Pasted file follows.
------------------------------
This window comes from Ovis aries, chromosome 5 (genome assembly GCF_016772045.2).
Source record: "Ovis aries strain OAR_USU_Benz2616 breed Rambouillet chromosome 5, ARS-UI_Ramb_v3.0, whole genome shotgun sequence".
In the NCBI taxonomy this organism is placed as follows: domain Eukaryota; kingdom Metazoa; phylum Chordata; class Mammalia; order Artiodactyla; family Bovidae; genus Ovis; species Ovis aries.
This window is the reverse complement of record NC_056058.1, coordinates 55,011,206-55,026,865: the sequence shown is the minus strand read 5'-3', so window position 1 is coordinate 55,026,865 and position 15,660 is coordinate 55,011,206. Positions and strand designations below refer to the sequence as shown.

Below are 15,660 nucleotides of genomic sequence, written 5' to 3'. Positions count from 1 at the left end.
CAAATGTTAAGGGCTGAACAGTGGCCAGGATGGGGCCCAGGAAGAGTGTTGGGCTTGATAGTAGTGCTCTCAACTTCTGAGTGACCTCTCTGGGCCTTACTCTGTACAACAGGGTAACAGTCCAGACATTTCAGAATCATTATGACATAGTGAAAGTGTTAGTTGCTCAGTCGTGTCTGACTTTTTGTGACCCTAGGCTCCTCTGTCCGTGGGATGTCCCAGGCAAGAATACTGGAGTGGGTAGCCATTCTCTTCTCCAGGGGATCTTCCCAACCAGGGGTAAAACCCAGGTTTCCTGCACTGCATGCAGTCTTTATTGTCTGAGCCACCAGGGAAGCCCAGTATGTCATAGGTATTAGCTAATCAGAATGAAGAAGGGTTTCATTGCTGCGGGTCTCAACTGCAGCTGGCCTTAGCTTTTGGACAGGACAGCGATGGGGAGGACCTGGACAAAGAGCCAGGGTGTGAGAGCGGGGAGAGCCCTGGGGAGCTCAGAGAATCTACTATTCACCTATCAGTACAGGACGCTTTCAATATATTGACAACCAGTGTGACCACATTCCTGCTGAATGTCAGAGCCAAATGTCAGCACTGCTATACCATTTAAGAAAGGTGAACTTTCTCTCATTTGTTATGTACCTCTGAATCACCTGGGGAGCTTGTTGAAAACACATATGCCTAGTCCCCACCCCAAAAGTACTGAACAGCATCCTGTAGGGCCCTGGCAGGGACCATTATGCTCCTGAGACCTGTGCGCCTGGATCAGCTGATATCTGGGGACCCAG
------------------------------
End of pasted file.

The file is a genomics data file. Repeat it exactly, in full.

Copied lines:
This window comes from Ovis aries, chromosome 5 (genome assembly GCF_016772045.2).
Source record: "Ovis aries strain OAR_USU_Benz2616 breed Rambouillet chromosome 5, ARS-UI_Ramb_v3.0, whole genome shotgun sequence".
In the NCBI taxonomy this organism is placed as follows: domain Eukaryota; kingdom Metazoa; phylum Chordata; class Mammalia; order Artiodactyla; family Bovidae; genus Ovis; species Ovis aries.
This window is the reverse complement of record NC_056058.1, coordinates 55,011,206-55,026,865: the sequence shown is the minus strand read 5'-3', so window position 1 is coordinate 55,026,865 and position 15,660 is coordinate 55,011,206. Positions and strand designations below refer to the sequence as shown.

Below are 15,660 nucleotides of genomic sequence, written 5' to 3'. Positions count from 1 at the left end.
CAAATGTTAAGGGCTGAACAGTGGCCAGGATGGGGCCCAGGAAGAGTGTTGGGCTTGATAGTAGTGCTCTCAACTTCTGAGTGACCTCTCTGGGCCTTACTCTGTACAACAGGGTAACAGTCCAGACATTTCAGAATCATTATGACATAGTGAAAGTGTTAGTTGCTCAGTCGTGTCTGACTTTTTGTGACCCTAGGCTCCTCTGTCCGTGGGATGTCCCAGGCAAGAATACTGGAGTGGGTAGCCATTCTCTTCTCCAGGGGATCTTCCCAACCAGGGGTAAAACCCAGGTTTCCTGCACTGCATGCAGTCTTTATTGTCTGAGCCACCAGGGAAGCCCAGTATGTCATAGGTATTAGCTAATCAGAATGAAGAAGGGTTTCATTGCTGCGGGTCTCAACTGCAGCTGGCCTTAGCTTTTGGACAGGACAGCGATGGGGAGGACCTGGACAAAGAGCCAGGGTGTGAGAGCGGGGAGAGCCCTGGGGAGCTCAGAGAATCTACTATTCACCTATCAGTACAGGACGCTTTCAATATATTGACAACCAGTGTGACCACATTCCTGCTGAATGTCAGAGCCAAATGTCAGCACTGCTATACCATTTAAGAAAGGTGAACTTTCTCTCATTTGTTATGTACCTCTGAATCACCTGGGGAGCTTGTTGAAAACACATATGCCTAGTCCCCACCCCAAAAGTACTGAACAGCATCCTGTAGGGCCCTGGCAGGGACCATTATGCTCCTGAGACCTGTGCGCCTGGATCAGCTGATATCTGGGGACCCAG